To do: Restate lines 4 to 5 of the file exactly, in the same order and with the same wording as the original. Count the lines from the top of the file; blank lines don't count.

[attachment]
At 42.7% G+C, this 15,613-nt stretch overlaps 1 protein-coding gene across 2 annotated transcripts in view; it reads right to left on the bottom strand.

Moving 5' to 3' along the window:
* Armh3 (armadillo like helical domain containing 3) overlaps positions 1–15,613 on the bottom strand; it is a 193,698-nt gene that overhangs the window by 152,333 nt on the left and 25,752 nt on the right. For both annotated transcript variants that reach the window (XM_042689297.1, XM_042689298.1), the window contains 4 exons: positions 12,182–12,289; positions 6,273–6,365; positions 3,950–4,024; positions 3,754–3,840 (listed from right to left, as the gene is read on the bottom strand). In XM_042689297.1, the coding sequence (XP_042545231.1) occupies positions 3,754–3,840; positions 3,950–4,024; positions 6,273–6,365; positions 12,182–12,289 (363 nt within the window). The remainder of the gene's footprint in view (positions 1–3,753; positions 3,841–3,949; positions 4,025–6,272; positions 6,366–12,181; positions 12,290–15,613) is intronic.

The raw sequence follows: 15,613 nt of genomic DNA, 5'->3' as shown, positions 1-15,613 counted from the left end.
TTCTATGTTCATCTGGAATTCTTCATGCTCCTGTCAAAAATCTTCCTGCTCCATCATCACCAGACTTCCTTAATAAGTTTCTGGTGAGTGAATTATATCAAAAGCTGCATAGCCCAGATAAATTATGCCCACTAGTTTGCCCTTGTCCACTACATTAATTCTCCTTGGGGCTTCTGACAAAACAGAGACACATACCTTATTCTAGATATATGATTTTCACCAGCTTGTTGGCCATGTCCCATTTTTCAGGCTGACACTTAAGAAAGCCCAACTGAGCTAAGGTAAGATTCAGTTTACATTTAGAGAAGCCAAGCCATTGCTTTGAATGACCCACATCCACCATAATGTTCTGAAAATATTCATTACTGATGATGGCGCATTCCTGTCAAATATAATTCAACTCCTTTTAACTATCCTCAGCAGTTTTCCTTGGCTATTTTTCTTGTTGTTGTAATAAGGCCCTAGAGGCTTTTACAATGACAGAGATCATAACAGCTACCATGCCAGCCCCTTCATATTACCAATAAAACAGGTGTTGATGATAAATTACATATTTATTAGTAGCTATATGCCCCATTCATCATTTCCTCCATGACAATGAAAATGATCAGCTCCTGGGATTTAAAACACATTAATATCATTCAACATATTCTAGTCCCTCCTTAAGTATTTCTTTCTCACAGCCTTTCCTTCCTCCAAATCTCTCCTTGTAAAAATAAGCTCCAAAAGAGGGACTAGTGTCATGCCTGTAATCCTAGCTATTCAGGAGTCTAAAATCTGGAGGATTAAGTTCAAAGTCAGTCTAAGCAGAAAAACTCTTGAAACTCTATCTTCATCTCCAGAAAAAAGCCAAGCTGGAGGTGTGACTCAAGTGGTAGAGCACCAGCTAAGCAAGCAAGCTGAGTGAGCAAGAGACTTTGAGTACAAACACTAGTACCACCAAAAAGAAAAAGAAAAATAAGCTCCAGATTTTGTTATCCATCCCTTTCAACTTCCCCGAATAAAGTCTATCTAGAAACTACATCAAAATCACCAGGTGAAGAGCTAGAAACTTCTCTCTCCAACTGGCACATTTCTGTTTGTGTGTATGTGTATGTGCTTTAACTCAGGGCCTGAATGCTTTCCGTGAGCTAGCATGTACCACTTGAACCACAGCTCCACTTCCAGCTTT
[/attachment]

The raw sequence follows: 15,613 nt of genomic DNA, 5'->3' as shown, positions 1-15,613 counted from the left end.
TTCTATGTTCATCTGGAATTCTTCATGCTCCTGTCAAAAATCTTCCTGCTCCATCATCACCAGACTTCCTTAATAAGTTTCTGGTGAGTGAATTATATCAAAAGCTGCATAGCCCAGATAAATTATGCCCACTAGTTTGCCCTTGTCCACTACATTAATTCTCCTTGGGGCTTCTGACAAAACAGAGACACATACCTTATTCTAGATATATGATTTTCACCAGCTTGTTGGCCATGTCCCATTTTTCAGGCTGACACTTAAGAAAGCCCAACTGAGCTAAGGTAAGATTCAGTTTACATTTAGAGAAGCCAAGCCATTGCTTTGAATGACCCACATCCACCATAATGTTCTGAAAATATTCATTACTGATGATGGCGCATTCCTGTCAAATATAATTCAACTCCTTTTAACTATCCTCAGCAGTTTTCCTTGGCTATTTTTCTTGTTGTTGTAATAAGGCCCTAGAGGCTTTTACAATGACAGAGATCATAACAGCTACCATGCCAGCCCCTTCATATTACCAATAAAACAGGTGTTGATGATAAATTACATATTTATTAGTAGCTATATGCCCCATTCATCATTTCCTCCATGACAATGAAAATGATCAGCTCCTGGGATTTAAAACACATTAATATCATTCAACATATTCTAGTCCCTCCTTAAGTATTTCTTTCTCACAGCCTTTCCTTCCTCCAAATCTCTCCTTGTAAAAATAAGCTCCAAAAGAGGGACTAGTGTCATGCCTGTAATCCTAGCTATTCAGGAGTCTAAAATCTGGAGGATTAAGTTCAAAGTCAGTCTAAGCAGAAAAACTCTTGAAACTCTATCTTCATCTCCAGAAAAAAGCCAAGCTGGAGGTGTGACTCAAGTGGTAGAGCACCAGCTAAGCAAGCAAGCTGAGTGAGCAAGAGACTTTGAGTACAAACACTAGTACCACCAAAAAGAAAAAGAAAAATAAGCTCCAGATTTTGTTATCCATCCCTTTCAACTTCCCCGAATAAAGTCTATCTAGAAACTACATCAAAATCACCAGGTGAAGAGCTAGAAACTTCTCTCTCCAACTGGCACATTTCTGTTTGTGTGTATGTGTATGTGCTTTAACTCAGGGCCTGAATGCTTTCCGTGAGCTAGCATGTACCACTTGAACCACAGCTCCACTTCCAGCTTT